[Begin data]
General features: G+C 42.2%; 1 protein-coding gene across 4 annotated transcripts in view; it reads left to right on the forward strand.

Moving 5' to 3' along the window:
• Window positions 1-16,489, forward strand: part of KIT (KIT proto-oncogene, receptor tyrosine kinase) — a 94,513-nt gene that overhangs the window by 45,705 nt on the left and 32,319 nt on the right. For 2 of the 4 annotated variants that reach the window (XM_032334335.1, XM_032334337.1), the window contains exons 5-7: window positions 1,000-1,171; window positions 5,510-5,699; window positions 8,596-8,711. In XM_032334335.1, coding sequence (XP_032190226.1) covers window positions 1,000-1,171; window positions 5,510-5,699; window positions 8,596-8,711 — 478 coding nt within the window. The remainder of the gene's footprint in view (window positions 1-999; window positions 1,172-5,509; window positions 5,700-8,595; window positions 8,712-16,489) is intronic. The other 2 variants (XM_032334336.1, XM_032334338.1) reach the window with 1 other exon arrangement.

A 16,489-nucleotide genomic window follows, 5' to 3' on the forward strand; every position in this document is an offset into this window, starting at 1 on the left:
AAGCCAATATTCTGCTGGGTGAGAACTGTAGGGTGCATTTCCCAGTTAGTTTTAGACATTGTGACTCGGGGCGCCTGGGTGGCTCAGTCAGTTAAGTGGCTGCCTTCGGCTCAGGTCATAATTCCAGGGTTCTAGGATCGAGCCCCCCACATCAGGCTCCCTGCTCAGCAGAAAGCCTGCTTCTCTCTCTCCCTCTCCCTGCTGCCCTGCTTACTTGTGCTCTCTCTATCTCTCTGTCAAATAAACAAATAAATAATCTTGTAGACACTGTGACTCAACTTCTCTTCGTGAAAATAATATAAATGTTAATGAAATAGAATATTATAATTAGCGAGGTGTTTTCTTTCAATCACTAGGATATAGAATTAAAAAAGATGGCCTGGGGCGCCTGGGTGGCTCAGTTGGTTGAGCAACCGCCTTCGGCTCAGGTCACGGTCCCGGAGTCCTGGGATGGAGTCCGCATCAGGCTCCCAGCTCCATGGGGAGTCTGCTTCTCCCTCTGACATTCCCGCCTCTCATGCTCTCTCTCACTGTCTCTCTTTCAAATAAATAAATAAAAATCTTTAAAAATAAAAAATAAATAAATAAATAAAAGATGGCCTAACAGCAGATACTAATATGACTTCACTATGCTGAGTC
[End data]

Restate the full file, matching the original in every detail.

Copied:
General features: G+C 42.2%; 1 protein-coding gene across 4 annotated transcripts in view; it reads left to right on the forward strand.

Moving 5' to 3' along the window:
• Window positions 1-16,489, forward strand: part of KIT (KIT proto-oncogene, receptor tyrosine kinase) — a 94,513-nt gene that overhangs the window by 45,705 nt on the left and 32,319 nt on the right. For 2 of the 4 annotated variants that reach the window (XM_032334335.1, XM_032334337.1), the window contains exons 5-7: window positions 1,000-1,171; window positions 5,510-5,699; window positions 8,596-8,711. In XM_032334335.1, coding sequence (XP_032190226.1) covers window positions 1,000-1,171; window positions 5,510-5,699; window positions 8,596-8,711 — 478 coding nt within the window. The remainder of the gene's footprint in view (window positions 1-999; window positions 1,172-5,509; window positions 5,700-8,595; window positions 8,712-16,489) is intronic. The other 2 variants (XM_032334336.1, XM_032334338.1) reach the window with 1 other exon arrangement.

A 16,489-nucleotide genomic window follows, 5' to 3' on the forward strand; every position in this document is an offset into this window, starting at 1 on the left:
AAGCCAATATTCTGCTGGGTGAGAACTGTAGGGTGCATTTCCCAGTTAGTTTTAGACATTGTGACTCGGGGCGCCTGGGTGGCTCAGTCAGTTAAGTGGCTGCCTTCGGCTCAGGTCATAATTCCAGGGTTCTAGGATCGAGCCCCCCACATCAGGCTCCCTGCTCAGCAGAAAGCCTGCTTCTCTCTCTCCCTCTCCCTGCTGCCCTGCTTACTTGTGCTCTCTCTATCTCTCTGTCAAATAAACAAATAAATAATCTTGTAGACACTGTGACTCAACTTCTCTTCGTGAAAATAATATAAATGTTAATGAAATAGAATATTATAATTAGCGAGGTGTTTTCTTTCAATCACTAGGATATAGAATTAAAAAAGATGGCCTGGGGCGCCTGGGTGGCTCAGTTGGTTGAGCAACCGCCTTCGGCTCAGGTCACGGTCCCGGAGTCCTGGGATGGAGTCCGCATCAGGCTCCCAGCTCCATGGGGAGTCTGCTTCTCCCTCTGACATTCCCGCCTCTCATGCTCTCTCTCACTGTCTCTCTTTCAAATAAATAAATAAAAATCTTTAAAAATAAAAAATAAATAAATAAATAAAAGATGGCCTAACAGCAGATACTAATATGACTTCACTATGCTGAGTC